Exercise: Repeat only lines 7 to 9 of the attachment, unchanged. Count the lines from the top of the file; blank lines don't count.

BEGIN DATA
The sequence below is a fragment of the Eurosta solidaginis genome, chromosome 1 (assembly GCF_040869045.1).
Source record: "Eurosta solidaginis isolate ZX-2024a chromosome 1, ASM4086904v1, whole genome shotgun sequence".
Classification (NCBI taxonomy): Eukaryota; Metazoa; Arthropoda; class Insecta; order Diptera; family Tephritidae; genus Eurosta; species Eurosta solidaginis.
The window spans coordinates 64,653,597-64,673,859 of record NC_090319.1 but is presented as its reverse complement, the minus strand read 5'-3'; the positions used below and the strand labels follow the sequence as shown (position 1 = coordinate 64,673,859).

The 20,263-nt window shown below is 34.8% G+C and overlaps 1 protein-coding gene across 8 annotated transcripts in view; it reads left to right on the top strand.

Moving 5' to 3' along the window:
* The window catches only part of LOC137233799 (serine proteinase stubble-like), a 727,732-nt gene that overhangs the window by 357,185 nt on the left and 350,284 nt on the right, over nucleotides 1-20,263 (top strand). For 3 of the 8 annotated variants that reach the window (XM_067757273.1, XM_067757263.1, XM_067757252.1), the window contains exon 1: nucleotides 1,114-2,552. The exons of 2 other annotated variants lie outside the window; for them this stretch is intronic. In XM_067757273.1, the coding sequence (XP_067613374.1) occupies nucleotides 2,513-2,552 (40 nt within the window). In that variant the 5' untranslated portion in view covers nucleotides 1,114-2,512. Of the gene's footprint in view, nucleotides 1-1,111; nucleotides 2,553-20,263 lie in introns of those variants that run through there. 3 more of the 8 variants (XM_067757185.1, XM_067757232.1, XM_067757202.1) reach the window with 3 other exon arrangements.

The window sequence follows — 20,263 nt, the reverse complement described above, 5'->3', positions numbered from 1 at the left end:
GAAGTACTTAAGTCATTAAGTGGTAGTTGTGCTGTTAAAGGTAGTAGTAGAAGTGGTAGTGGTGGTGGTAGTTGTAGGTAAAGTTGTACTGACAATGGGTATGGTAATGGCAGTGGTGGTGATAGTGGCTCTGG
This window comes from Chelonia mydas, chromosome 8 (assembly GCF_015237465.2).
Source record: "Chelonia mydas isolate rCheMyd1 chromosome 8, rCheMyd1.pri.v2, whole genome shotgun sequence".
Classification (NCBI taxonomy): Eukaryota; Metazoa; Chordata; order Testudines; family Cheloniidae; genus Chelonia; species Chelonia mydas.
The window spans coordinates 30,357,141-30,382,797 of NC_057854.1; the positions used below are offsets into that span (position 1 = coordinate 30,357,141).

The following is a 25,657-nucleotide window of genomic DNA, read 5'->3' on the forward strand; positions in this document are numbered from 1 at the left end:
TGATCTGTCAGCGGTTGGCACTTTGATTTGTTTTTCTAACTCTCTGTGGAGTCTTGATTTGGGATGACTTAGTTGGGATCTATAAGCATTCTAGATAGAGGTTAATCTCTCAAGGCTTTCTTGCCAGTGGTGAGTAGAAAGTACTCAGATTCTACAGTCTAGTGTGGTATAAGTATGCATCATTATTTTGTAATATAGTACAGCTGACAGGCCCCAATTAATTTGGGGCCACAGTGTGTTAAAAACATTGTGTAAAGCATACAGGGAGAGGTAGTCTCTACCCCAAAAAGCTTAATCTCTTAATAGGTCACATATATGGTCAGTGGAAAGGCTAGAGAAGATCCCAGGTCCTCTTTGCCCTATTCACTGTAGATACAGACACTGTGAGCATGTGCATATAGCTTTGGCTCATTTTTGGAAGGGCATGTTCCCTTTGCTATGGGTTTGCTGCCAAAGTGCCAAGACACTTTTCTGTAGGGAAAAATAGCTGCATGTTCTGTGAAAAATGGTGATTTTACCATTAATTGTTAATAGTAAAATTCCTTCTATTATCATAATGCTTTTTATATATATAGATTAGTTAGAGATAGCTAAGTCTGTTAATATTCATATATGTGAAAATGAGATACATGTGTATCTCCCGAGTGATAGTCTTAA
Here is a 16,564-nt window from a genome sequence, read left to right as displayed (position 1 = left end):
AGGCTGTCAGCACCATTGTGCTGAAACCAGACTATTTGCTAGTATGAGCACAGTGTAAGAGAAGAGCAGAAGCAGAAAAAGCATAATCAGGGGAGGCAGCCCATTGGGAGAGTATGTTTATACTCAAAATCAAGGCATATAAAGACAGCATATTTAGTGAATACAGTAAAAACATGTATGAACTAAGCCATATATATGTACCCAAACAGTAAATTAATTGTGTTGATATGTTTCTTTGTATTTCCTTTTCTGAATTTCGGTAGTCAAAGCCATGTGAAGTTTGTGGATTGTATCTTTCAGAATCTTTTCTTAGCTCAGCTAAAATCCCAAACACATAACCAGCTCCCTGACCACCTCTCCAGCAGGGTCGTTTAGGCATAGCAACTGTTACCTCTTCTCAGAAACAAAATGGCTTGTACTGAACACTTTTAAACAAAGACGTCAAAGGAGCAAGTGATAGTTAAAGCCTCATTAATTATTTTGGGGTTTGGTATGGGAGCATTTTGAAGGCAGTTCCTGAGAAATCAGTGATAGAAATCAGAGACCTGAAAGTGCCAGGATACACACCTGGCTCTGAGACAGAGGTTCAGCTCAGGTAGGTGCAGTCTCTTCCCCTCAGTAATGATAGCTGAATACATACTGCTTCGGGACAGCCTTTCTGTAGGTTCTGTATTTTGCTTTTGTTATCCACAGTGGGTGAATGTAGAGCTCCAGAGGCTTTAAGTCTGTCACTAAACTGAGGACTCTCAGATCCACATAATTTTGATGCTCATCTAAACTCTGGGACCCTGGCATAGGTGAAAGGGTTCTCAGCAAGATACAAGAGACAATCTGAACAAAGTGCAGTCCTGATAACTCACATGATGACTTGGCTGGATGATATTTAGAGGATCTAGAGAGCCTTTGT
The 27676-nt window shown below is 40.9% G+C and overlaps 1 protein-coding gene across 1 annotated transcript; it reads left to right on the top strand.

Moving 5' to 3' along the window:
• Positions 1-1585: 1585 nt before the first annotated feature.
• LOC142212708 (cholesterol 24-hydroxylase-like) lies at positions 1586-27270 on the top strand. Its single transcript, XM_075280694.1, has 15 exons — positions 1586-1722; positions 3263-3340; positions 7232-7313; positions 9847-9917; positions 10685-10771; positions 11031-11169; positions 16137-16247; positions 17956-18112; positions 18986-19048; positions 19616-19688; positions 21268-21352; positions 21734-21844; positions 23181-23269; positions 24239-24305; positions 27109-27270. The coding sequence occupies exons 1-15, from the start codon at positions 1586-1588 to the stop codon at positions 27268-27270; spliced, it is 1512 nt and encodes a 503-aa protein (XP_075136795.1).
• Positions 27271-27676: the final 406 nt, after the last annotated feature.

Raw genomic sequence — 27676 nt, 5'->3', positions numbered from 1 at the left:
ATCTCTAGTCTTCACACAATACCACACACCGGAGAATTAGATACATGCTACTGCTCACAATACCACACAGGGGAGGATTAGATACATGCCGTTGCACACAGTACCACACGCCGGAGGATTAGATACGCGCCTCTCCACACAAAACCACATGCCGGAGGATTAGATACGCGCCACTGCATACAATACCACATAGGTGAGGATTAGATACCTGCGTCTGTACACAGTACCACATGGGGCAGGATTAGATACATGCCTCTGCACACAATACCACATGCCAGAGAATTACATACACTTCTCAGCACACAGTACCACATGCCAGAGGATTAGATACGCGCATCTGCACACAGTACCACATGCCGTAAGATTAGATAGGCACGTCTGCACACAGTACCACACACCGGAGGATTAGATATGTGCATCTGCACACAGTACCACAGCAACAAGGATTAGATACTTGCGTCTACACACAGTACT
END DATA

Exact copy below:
* The window catches only part of LOC137233799 (serine proteinase stubble-like), a 727,732-nt gene that overhangs the window by 357,185 nt on the left and 350,284 nt on the right, over nucleotides 1-20,263 (top strand). For 3 of the 8 annotated variants that reach the window (XM_067757273.1, XM_067757263.1, XM_067757252.1), the window contains exon 1: nucleotides 1,114-2,552. The exons of 2 other annotated variants lie outside the window; for them this stretch is intronic. In XM_067757273.1, the coding sequence (XP_067613374.1) occupies nucleotides 2,513-2,552 (40 nt within the window). In that variant the 5' untranslated portion in view covers nucleotides 1,114-2,512. Of the gene's footprint in view, nucleotides 1-1,111; nucleotides 2,553-20,263 lie in introns of those variants that run through there. 3 more of the 8 variants (XM_067757185.1, XM_067757232.1, XM_067757202.1) reach the window with 3 other exon arrangements.

The window sequence follows — 20,263 nt, the reverse complement described above, 5'->3', positions numbered from 1 at the left end:
GAAGTACTTAAGTCATTAAGTGGTAGTTGTGCTGTTAAAGGTAGTAGTAGAAGTGGTAGTGGTGGTGGTAGTTGTAGGTAAAGTTGTACTGACAATGGGTATGGTAATGGCAGTGGTGGTGATAGTGGCTCTGG